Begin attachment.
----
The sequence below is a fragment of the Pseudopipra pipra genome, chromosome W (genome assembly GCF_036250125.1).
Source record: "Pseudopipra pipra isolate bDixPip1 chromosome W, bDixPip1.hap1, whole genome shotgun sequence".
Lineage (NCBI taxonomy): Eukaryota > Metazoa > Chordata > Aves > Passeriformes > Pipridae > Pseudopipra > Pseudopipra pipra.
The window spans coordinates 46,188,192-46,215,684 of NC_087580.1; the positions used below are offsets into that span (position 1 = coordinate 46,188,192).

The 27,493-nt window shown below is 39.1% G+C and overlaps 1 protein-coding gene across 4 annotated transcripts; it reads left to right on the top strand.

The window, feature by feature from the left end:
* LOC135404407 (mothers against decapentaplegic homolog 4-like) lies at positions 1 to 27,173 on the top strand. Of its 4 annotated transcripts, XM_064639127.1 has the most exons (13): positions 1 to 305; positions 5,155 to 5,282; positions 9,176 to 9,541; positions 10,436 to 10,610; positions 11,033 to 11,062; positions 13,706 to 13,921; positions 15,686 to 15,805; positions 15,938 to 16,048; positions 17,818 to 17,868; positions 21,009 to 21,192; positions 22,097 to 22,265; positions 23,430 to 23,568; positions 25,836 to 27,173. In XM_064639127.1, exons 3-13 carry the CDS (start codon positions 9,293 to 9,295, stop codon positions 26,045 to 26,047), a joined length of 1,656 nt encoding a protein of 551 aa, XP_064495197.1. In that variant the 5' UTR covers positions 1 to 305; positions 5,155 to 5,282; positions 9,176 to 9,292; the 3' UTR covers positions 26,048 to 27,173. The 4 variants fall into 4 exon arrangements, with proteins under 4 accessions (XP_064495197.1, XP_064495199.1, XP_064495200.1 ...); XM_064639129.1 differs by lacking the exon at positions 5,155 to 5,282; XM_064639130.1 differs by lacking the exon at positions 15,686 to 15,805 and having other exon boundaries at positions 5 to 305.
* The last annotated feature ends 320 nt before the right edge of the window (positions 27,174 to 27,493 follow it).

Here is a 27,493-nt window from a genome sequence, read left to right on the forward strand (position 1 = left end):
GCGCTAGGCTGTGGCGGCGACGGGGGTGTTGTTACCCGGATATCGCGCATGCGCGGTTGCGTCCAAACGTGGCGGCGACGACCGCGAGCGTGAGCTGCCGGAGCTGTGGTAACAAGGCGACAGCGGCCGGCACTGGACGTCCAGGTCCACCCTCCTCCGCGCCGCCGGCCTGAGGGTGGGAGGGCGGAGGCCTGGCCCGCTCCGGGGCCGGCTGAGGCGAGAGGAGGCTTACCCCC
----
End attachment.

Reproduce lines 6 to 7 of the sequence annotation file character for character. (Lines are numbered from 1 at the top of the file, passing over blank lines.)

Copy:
The window, feature by feature from the left end:
* LOC135404407 (mothers against decapentaplegic homolog 4-like) lies at positions 1 to 27,173 on the top strand. Of its 4 annotated transcripts, XM_064639127.1 has the most exons (13): positions 1 to 305; positions 5,155 to 5,282; positions 9,176 to 9,541; positions 10,436 to 10,610; positions 11,033 to 11,062; positions 13,706 to 13,921; positions 15,686 to 15,805; positions 15,938 to 16,048; positions 17,818 to 17,868; positions 21,009 to 21,192; positions 22,097 to 22,265; positions 23,430 to 23,568; positions 25,836 to 27,173. In XM_064639127.1, exons 3-13 carry the CDS (start codon positions 9,293 to 9,295, stop codon positions 26,045 to 26,047), a joined length of 1,656 nt encoding a protein of 551 aa, XP_064495197.1. In that variant the 5' UTR covers positions 1 to 305; positions 5,155 to 5,282; positions 9,176 to 9,292; the 3' UTR covers positions 26,048 to 27,173. The 4 variants fall into 4 exon arrangements, with proteins under 4 accessions (XP_064495197.1, XP_064495199.1, XP_064495200.1 ...); XM_064639129.1 differs by lacking the exon at positions 5,155 to 5,282; XM_064639130.1 differs by lacking the exon at positions 15,686 to 15,805 and having other exon boundaries at positions 5 to 305.